A/N: I wrote this a while ago, before I'd even heard of It's not that great and is kind of OOC. Kudos if you can tell me who's POV it's in (it should be obvious...)

Disclaimer: My story, my plot, not my people.

The Last Visit

The hospital says that they're going to be OK, but I know it's just a lie.

They won't be, somehow I know it.

Sure enough, I get a call don't ask why we've got a phone and it's the healer saying they're not going to make it through the night so I'd better come. Grandma's been feeling sick, so she says I can go without her.

I'm no good at Apparating, so I take the journey in short bits. When I get to London, I take the Underground to the desolate little street the hospital's on.

I go in, sign in, and go up to the forth floor like I've done so many times.

They're asleep, the healer-lady tells me. I take a chair, very quietly, between the two beds.

It's maybe 10 p.m. when I get there; at 11 the healer-lady says she's going into her office and to please get her up if anything happens.

I say I will.

But it's not until 12, long after the patients' snores fill the room, that anything happens.

It's pitch black out, and the fly that's been buzzing in the window for the last fifteen minutes has finally gone to drive someone else up the wall.

That's when they wake up.

It's nothing big; they just lie in bed and stare up at the ceiling like tired zombies.

I suddenly feel really sad: they were probably wonderful people, and of all the people in the world, I'm probably the one who deserves to know them best, and I never got to know them at all.

And now they're dying and I never—they never—got a chance.

My dad's breathing is labored; should I call the healer? Probably, but I don't. What can she do?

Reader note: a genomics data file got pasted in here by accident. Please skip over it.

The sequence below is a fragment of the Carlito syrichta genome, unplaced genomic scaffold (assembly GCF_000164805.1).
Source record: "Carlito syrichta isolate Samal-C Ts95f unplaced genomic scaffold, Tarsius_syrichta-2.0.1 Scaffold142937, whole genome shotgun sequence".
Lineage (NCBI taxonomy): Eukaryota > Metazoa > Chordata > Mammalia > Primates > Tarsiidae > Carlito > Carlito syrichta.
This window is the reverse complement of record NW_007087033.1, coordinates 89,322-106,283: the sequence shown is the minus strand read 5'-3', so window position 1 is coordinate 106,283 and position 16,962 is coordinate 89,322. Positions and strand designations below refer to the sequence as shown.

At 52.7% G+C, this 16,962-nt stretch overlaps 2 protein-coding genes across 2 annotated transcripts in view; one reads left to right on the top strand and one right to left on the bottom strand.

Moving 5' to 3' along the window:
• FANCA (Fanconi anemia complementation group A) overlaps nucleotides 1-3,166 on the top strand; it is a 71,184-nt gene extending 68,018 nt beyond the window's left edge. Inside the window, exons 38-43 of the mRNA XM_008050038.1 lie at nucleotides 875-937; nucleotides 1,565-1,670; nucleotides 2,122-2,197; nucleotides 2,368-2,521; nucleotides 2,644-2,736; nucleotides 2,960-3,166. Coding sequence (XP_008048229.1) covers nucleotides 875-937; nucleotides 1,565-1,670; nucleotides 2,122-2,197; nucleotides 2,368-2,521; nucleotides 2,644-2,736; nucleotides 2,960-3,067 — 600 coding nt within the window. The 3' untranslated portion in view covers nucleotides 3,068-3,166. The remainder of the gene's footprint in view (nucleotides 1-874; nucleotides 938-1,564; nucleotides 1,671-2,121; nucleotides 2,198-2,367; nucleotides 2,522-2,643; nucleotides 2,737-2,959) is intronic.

He's looking at the ceiling still with dark brown eyes. His face is thin and worn; his hair is puffy, wavy, and light grey. I'll bet it used to be brown. My brown. He wears square glasses, but right now they're on the table.

I find myself thinking: You can do it! Just keep breathing. You don't need to die so soon.

But I know that death would be better.

Where he's going, his mind and body will be healed, better than any healer on earth can do. In happiness and peace he'll live, forever and ever. He breathes his last.

As his body shudders to a halt, no longer needed, I whisper: Say hello to Grandpa.

My eyes go all blurry, like windshield wipers in the rain. I guess I was crying, though I didn't know why. I sit there for a long time.

All of a sudden, I feel a prickle on the back of my neck; someone's looking at me.

I turn.

It's my mom; she's propped herself up on one elbow and is staring at me intently. Should she be up like this? I half make up my mind to gently push her back down, but then I catch her expression.

Her hair, white and thin, that used to be blond and pretty, hangs around her tired, wasted face, once plump and happy.

Her eyes, large and blue, overlarge for her boney face, are what get me. Instead of staring, unfocused, over my shoulder, she's looking directly into my eyes and at my face. My eyes, large and round like hers, but brown. And the same face.

Those eyes.

They look at me with intensity, as one would look at an old school friend, half forgotten, from long ago.

Who are you?

They seemed to say as they searched my face for some clue. Always the same, I thought bitterly.

They have no idea who I am.

A sudden movement. We've been still for so long it surprises a jump out of me. She lowers herself onto the pillow, still looking at me.

But now, those eyes have an understanding look in them. Her mouth is in a little smile.

A smile that you'd give someone you haven't seen in years, someone you only knew a little.

A smile that clearly says:

Hey. I know you.

She remembered.